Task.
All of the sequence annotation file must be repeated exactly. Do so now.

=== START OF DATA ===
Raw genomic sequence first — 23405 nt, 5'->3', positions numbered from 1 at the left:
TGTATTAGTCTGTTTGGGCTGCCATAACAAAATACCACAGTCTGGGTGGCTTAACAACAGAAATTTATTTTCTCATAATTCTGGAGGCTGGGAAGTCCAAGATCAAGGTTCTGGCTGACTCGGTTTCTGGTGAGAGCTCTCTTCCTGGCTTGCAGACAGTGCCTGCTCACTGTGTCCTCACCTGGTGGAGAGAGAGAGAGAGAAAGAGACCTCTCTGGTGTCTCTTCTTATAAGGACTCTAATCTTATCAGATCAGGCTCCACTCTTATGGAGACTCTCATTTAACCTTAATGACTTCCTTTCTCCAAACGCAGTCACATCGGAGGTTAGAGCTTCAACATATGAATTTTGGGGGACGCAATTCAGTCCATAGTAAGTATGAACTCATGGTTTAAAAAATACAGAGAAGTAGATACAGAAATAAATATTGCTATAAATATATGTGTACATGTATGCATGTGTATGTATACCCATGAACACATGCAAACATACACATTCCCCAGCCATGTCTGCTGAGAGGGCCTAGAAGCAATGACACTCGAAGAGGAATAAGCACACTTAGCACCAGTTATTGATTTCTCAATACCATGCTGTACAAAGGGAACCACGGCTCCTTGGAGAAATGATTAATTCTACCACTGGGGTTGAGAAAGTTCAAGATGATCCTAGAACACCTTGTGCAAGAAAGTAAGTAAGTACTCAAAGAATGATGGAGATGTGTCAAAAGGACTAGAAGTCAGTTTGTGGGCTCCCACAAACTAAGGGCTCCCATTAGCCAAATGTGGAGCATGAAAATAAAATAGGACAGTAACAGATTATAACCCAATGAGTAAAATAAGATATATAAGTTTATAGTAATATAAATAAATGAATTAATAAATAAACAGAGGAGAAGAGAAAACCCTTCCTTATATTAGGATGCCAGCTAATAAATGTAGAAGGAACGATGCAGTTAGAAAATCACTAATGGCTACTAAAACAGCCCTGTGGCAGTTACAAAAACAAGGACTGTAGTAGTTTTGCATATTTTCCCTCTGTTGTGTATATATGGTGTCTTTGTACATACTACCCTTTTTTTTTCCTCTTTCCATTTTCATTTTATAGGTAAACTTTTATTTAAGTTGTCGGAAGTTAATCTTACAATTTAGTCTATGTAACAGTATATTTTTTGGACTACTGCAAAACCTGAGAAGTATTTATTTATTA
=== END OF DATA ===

Raw genomic sequence first — 23405 nt, 5'->3', positions numbered from 1 at the left:
TGTATTAGTCTGTTTGGGCTGCCATAACAAAATACCACAGTCTGGGTGGCTTAACAACAGAAATTTATTTTCTCATAATTCTGGAGGCTGGGAAGTCCAAGATCAAGGTTCTGGCTGACTCGGTTTCTGGTGAGAGCTCTCTTCCTGGCTTGCAGACAGTGCCTGCTCACTGTGTCCTCACCTGGTGGAGAGAGAGAGAGAGAAAGAGACCTCTCTGGTGTCTCTTCTTATAAGGACTCTAATCTTATCAGATCAGGCTCCACTCTTATGGAGACTCTCATTTAACCTTAATGACTTCCTTTCTCCAAACGCAGTCACATCGGAGGTTAGAGCTTCAACATATGAATTTTGGGGGACGCAATTCAGTCCATAGTAAGTATGAACTCATGGTTTAAAAAATACAGAGAAGTAGATACAGAAATAAATATTGCTATAAATATATGTGTACATGTATGCATGTGTATGTATACCCATGAACACATGCAAACATACACATTCCCCAGCCATGTCTGCTGAGAGGGCCTAGAAGCAATGACACTCGAAGAGGAATAAGCACACTTAGCACCAGTTATTGATTTCTCAATACCATGCTGTACAAAGGGAACCACGGCTCCTTGGAGAAATGATTAATTCTACCACTGGGGTTGAGAAAGTTCAAGATGATCCTAGAACACCTTGTGCAAGAAAGTAAGTAAGTACTCAAAGAATGATGGAGATGTGTCAAAAGGACTAGAAGTCAGTTTGTGGGCTCCCACAAACTAAGGGCTCCCATTAGCCAAATGTGGAGCATGAAAATAAAATAGGACAGTAACAGATTATAACCCAATGAGTAAAATAAGATATATAAGTTTATAGTAATATAAATAAATGAATTAATAAATAAACAGAGGAGAAGAGAAAACCCTTCCTTATATTAGGATGCCAGCTAATAAATGTAGAAGGAACGATGCAGTTAGAAAATCACTAATGGCTACTAAAACAGCCCTGTGGCAGTTACAAAAACAAGGACTGTAGTAGTTTTGCATATTTTCCCTCTGTTGTGTATATATGGTGTCTTTGTACATACTACCCTTTTTTTTTCCTCTTTCCATTTTCATTTTATAGGTAAACTTTTATTTAAGTTGTCGGAAGTTAATCTTACAATTTAGTCTATGTAACAGTATATTTTTTGGACTACTGCAAAACCTGAGAAGTATTTATTTATTA